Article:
I’m interested in what you have to say about the alloted dollars for Sam. Also, what would it be for one in her sixties? My husband has a job on the other side of the state, so I would be doing the single person thing. Do you or any of your readers buy from the Angel Food Ministries? They provide food at a very reasonable price and accept food stamps, so this would be a valid option for us to use.


Tracy May 17, 2010 at 4:37 am

I’m not sure what my husband and I spend per month on food, but I’d estimate somewhere around $300 at the supermarket, and then I make frequent trips to the farm market two blocks away for a bunch of spinach here, a couple of avocados there. We don’t eat meat, so I feel no hesitation to “splurge” on high-quality grains and produce.

My four cats and one dog push up the food bill with their fancy schmancy, all-meat, no by-product food. 🙂


Marie-Josée May 17, 2010 at 5:03 am

I won’t be participating, because we choose to buy mostly organic. Food is our biggest expense and we spend about $1000/$1200 per month, eating out factored in. We eat a lot of fresh fruit and veggies and they are very expensive in the winter here in Canada.

I am looking forward to reading your readership’s experiences with the challenge.


Rebecca May 17, 2010 at 6:14 am

That is an impressive food budget. My mortgage payment every month is about that!


Jessica May 17, 2010 at 5:09 am

Unfortunately my foodie husband will never agree to this (I am the thrifty one in the family and he does his very best to thwart my efforts!) I figure that maybe I can come up with another number that will allow him his indulgences and keep track of them. At least we will see what we would miss if we were forced to do it for real.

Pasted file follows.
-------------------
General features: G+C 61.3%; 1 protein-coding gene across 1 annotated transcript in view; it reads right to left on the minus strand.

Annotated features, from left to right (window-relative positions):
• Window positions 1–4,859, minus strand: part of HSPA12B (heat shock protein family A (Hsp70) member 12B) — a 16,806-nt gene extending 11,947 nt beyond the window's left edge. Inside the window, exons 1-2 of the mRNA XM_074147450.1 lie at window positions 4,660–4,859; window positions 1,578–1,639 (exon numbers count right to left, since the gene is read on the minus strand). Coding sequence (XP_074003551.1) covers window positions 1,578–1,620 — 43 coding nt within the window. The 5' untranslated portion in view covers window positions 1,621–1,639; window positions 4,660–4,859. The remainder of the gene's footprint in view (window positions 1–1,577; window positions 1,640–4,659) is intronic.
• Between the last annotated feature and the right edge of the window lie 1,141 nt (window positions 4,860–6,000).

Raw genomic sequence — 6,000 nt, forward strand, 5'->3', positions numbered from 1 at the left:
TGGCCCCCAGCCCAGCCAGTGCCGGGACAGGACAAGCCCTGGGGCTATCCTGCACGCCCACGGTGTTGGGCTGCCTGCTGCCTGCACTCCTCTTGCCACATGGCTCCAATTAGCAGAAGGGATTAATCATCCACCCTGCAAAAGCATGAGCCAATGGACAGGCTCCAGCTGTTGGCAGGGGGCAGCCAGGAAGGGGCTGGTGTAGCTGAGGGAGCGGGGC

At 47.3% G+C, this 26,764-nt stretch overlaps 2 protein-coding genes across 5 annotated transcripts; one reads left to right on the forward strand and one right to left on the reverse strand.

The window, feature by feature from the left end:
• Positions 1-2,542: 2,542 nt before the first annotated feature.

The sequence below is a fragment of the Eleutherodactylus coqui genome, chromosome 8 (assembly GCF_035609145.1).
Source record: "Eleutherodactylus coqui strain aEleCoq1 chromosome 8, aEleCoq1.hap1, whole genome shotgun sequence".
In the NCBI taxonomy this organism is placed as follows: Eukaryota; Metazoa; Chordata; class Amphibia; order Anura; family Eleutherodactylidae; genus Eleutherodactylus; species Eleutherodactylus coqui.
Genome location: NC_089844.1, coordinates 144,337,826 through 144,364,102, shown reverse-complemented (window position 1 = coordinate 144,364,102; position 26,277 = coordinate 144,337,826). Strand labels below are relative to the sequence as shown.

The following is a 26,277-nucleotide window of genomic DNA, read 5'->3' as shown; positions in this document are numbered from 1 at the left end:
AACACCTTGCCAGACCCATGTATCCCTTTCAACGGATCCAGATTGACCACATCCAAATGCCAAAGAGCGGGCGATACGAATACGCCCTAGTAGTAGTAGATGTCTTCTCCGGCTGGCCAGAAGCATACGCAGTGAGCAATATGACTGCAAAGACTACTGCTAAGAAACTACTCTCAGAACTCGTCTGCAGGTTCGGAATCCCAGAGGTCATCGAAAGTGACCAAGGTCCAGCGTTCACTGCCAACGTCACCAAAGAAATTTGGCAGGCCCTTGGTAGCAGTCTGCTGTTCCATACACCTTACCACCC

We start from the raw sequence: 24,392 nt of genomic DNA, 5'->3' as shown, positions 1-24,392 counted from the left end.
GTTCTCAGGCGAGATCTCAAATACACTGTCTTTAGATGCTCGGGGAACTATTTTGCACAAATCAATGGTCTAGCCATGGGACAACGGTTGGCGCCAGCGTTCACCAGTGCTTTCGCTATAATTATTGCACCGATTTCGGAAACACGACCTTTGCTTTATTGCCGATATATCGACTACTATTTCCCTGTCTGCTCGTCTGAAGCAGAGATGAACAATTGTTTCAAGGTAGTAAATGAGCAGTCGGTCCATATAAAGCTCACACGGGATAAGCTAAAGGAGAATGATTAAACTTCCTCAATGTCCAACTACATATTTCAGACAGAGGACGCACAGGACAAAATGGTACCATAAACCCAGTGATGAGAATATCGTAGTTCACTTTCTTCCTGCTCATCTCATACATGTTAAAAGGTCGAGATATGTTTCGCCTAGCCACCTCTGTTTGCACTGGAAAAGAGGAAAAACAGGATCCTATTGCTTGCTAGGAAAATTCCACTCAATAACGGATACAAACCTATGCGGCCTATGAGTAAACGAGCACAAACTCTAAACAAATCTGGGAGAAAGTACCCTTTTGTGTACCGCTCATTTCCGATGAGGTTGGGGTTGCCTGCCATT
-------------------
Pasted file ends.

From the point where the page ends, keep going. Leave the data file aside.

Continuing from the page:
I will however follow and cheer on everyone who does the challenge!


Rebecca May 17, 2010 at 6:12 am

I’m in, although we are on food stamps already, we receive $79 dollars a month, we come in just under the top limit. That $79 supplements my cash amt of $210 for about $290 to feed a family of 5. So it isn’t reallly a challenge for me! Well, it is, but not a new one!

As a foodie my self, I can say that we do eat fun, interesting, ethnic meals often, I make cookies and one dessert a week, and have special treats for special days, like Mother’s day and Birthdays. We do this by also having at least 2 basic, but healthy meals every week, rice and beans, eggs and toast, pancakes etc. These meals are super cheap, filling and comfort foods. We also eat meat only 2 days a week, and often use meat as a flavoring, less than a lb per meal to cut costs. We eat vegetarian the rest of the week and often have one or two vegan meals in there. Most of our meals are full of fresh fruit and veggies. Husb does request steak, a big one, for Father’s day!